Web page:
But tell me yet, dost thou not know my voice?


Dromio, nor thou?

No, trust me, sir, nor I.

I am sure thou dost.

Related Characters: Aegeon (speaker), Antipholus of Ephesus (speaker), Dromio of Ephesus (speaker)
Page Number: 5.1.300-314
Explanation and Analysis:

Most of the characters are on stage at this point near the end of the play; the Duke has been brought in to try and resolve the issue. Antipholus and Dromio of Ephesus have escaped from Adriana's house, causing everyone to think that they have just escaped from the abbey. Aegeon has been brought on with the Duke in the last hope of coming up with payment to stop his execution, and he has spoken a brief aside indicating that he recognizes Antipholus and Dromio of Ephesus, believing them to be his son and son's servant from Syracuse. Which, of course, they aren't.

But in all this confusion, Antipholus of Ephesus gains some clarity of his own: opposing the previous states of confusion and self-doubt, he says they do remember themselves and who they are, making a joke that they were just bound in Adriana's home as Aegeon is now imprisoned. When the sons continue to say they don't recognize him, Aegeon begins to believe that grief and time have changed him, textually writing new features on his face in the time since he has last seen Antipholus and Dromio of Syracuse. He tries to appeal to another sense, asking if they remember his voice, but they still do not.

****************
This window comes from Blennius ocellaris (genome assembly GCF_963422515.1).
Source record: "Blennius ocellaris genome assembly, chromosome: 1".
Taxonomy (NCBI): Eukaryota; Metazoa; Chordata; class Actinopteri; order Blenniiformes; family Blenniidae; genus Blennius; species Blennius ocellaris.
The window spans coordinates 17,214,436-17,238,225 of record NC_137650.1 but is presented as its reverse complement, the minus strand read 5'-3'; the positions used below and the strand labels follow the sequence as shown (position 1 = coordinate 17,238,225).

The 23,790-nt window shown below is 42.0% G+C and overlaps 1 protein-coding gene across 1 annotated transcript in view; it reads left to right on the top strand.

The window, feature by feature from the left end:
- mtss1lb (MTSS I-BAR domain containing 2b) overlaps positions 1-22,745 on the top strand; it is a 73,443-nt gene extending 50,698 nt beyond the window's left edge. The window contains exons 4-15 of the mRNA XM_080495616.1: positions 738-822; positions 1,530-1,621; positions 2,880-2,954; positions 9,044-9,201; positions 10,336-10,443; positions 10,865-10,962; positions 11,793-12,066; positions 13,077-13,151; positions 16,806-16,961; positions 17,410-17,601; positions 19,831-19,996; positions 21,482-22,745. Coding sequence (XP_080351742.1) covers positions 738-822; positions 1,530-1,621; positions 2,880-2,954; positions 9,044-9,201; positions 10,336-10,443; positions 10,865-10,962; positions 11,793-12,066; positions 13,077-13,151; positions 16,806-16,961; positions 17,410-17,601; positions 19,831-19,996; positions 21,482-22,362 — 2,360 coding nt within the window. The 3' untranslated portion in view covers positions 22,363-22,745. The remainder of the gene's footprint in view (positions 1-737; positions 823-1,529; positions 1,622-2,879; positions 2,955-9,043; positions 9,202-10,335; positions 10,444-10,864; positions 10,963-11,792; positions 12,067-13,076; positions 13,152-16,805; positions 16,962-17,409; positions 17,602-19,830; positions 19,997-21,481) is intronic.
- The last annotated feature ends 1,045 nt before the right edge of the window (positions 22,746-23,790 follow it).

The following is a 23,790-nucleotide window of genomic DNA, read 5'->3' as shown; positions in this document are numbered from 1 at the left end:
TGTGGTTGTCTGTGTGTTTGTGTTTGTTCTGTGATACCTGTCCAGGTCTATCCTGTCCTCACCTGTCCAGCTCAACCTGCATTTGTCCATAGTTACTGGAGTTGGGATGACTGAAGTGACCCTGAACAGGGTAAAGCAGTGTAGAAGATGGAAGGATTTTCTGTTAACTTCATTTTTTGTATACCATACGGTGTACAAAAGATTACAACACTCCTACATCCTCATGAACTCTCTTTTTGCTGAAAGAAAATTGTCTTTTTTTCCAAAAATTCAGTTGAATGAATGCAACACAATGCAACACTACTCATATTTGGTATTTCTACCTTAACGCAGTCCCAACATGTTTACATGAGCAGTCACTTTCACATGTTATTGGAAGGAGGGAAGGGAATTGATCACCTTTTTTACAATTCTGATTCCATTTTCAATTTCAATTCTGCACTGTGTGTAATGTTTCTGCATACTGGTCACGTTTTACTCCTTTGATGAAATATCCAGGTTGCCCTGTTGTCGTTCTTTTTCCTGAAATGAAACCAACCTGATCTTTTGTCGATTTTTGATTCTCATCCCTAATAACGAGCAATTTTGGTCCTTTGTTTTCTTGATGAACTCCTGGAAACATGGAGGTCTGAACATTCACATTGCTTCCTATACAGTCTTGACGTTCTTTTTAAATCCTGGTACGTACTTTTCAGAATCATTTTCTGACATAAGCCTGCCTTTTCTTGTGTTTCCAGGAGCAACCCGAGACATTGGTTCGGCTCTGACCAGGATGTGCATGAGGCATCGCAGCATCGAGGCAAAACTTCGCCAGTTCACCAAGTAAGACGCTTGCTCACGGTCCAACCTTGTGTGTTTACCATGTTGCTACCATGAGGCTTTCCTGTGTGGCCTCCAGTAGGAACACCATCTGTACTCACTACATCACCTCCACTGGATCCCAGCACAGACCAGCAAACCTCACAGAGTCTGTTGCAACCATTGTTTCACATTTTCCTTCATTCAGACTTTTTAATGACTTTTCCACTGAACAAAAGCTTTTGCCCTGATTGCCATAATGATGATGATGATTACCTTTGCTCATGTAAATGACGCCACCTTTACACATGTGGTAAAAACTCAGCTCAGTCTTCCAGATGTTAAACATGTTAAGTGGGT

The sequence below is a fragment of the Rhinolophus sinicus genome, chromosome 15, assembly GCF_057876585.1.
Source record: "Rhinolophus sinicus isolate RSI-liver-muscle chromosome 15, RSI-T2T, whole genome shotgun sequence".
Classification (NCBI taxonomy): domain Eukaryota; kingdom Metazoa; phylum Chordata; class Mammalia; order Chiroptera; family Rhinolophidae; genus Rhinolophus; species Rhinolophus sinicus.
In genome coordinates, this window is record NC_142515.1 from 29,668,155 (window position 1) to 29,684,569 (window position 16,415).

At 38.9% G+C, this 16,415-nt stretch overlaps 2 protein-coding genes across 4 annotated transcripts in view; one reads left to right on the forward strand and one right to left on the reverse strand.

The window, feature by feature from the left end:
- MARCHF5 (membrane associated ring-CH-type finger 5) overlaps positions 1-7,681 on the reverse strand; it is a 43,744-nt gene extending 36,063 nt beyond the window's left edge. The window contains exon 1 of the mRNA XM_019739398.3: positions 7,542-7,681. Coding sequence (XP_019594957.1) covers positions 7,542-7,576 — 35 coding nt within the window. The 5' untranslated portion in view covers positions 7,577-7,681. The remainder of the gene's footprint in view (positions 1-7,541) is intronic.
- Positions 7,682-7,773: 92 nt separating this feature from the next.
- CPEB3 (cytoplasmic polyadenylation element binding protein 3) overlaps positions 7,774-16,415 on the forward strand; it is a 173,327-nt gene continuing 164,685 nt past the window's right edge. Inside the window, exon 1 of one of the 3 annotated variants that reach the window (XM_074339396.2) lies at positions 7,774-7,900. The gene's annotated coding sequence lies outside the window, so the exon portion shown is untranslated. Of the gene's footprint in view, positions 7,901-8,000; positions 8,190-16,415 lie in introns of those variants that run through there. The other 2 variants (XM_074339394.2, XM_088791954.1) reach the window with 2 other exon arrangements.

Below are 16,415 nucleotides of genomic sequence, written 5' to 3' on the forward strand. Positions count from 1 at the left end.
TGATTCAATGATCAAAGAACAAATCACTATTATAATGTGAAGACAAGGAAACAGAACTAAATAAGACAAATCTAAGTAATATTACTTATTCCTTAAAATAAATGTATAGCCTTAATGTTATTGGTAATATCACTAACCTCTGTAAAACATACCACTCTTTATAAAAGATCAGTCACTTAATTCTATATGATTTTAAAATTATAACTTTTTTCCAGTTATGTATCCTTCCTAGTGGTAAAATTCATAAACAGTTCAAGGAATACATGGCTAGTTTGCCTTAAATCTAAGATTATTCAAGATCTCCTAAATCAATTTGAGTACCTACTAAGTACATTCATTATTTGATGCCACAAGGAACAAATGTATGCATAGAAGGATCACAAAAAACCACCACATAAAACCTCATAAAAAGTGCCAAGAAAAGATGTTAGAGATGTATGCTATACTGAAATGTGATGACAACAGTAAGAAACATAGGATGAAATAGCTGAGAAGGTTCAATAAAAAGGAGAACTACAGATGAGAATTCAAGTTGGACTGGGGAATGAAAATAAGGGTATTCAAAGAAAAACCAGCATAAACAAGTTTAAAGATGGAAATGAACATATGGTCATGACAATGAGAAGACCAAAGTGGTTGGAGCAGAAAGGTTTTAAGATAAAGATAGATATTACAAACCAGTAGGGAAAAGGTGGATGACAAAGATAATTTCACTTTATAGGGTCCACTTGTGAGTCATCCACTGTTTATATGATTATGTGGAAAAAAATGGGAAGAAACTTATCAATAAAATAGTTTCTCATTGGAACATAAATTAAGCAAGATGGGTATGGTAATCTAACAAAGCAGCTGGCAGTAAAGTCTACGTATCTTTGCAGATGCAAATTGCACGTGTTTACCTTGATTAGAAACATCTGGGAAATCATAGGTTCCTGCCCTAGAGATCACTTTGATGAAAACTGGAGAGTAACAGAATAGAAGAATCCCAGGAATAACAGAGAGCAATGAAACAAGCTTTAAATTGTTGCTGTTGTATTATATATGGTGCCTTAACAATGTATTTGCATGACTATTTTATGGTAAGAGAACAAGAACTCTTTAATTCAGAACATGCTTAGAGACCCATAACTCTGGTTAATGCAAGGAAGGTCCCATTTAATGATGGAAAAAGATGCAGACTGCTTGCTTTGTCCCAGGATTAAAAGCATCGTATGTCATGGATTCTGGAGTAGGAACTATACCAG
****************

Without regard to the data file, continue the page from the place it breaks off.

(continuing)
At this moment the tension and dramatic irony peak. Aegeon is looking for his long lost son, and has met him, but even now he confuses this lost son for the son he raised and has only been apart from for a few years. While every other character in the play has assumed that Antipholus of Ephesus is himself (other than Dromio of Syracuse), Aegeon mistakes him for Antipholus of Syracuse. Mistaken identity and errors cross even family lines, and the plots cannot be resolved until both pairs of twins are physically on the stage at the same time.

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Aegeon Character Timeline in The Comedy of Errors

The timeline below shows where the character Aegeon appears in The Comedy of Errors. The colored dots and icons indicate which themes are associated with that appearance.
Act 1, Scene 1
Commerce and Exchange Theme Icon
As the play begins, Solinus, the duke of Ephesus, is leading Aegeon, a merchant from Syracuse, to be executed. Solinus explains that there is great “enmity and... (full context)
Commerce and Exchange Theme Icon
Marriage and Family Theme Icon